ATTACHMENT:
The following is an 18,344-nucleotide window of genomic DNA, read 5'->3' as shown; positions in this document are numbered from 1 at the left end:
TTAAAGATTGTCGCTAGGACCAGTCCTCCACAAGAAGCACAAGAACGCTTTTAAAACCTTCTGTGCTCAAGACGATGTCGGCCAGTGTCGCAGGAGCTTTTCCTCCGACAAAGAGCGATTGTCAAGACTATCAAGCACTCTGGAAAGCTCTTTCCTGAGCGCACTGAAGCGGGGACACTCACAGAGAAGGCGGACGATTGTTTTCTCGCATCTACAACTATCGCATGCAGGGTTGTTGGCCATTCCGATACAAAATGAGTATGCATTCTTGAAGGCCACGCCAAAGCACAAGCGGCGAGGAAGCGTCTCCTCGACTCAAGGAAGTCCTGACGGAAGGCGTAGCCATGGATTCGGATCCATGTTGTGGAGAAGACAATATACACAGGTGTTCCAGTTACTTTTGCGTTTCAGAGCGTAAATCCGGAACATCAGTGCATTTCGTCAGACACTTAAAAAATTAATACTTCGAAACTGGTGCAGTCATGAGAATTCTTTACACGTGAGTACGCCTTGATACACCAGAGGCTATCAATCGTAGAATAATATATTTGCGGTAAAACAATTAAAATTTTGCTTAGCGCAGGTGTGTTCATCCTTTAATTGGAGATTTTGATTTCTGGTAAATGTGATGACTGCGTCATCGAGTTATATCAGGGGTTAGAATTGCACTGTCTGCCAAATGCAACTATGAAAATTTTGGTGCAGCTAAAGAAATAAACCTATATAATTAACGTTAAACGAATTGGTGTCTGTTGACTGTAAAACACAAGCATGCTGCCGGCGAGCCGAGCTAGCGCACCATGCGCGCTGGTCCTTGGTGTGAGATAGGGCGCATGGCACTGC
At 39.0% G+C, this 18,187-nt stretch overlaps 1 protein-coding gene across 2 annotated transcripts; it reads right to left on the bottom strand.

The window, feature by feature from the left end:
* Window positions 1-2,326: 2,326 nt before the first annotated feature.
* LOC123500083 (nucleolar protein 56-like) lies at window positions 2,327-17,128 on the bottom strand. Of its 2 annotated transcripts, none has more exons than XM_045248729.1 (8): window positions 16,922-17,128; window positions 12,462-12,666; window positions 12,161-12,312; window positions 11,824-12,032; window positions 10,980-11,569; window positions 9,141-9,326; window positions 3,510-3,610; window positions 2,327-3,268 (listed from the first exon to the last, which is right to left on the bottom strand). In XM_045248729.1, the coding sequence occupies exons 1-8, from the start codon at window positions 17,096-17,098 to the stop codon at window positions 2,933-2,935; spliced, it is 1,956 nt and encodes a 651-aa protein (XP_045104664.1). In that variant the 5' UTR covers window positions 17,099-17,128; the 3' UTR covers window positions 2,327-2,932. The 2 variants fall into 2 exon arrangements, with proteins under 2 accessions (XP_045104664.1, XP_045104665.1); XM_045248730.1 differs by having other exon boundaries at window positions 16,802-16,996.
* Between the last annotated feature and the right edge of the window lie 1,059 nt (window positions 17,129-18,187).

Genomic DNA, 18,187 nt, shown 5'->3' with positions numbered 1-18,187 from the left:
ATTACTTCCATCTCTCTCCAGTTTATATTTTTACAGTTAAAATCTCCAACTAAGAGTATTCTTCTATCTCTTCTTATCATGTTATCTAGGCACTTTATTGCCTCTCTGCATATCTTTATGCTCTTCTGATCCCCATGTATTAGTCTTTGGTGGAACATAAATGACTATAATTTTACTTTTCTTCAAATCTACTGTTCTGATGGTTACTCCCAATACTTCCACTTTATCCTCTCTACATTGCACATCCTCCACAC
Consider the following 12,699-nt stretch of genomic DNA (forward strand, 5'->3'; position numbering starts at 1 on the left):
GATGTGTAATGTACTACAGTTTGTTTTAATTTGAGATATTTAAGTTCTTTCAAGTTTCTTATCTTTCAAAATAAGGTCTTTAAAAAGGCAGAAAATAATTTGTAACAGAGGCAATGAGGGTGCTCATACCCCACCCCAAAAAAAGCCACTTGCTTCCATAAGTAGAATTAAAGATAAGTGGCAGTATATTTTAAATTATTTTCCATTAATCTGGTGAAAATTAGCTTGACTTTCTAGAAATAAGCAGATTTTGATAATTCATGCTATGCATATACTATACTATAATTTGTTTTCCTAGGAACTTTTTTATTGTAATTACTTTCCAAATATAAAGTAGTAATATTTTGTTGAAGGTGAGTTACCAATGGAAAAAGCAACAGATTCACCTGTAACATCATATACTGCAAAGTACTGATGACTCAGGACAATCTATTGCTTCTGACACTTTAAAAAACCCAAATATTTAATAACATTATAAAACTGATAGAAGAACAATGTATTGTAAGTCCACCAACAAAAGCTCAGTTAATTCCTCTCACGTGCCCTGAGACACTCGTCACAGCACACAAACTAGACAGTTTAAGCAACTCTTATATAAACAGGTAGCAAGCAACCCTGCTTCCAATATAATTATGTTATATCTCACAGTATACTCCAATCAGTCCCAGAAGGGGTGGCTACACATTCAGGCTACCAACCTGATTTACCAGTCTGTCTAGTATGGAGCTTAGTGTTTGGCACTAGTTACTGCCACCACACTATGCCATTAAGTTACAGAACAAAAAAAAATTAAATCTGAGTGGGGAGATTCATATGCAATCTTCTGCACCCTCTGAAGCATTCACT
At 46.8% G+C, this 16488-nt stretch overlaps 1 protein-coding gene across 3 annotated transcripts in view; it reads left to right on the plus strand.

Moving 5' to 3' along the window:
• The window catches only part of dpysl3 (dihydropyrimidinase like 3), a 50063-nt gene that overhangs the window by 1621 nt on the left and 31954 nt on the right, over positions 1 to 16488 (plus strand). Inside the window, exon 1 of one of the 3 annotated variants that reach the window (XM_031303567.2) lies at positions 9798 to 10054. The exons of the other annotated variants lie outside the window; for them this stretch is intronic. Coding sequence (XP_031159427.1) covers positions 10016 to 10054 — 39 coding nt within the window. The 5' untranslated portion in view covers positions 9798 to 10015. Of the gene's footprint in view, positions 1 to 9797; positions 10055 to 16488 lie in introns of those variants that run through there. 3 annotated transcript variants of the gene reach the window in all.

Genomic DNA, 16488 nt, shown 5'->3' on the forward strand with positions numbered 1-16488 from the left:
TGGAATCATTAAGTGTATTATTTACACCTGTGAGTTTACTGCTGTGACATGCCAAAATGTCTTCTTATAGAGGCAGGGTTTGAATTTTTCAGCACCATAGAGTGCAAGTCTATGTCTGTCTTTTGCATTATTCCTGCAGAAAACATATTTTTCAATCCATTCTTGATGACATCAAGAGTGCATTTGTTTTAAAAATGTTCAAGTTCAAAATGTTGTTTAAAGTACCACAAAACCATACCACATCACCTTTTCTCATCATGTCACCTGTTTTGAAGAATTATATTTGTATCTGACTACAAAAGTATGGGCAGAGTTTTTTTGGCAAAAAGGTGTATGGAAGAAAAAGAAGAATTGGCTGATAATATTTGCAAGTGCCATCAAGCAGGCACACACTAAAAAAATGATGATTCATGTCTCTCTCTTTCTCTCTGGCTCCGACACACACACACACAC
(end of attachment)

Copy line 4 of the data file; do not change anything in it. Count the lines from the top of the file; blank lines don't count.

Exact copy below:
The window, feature by feature from the left end: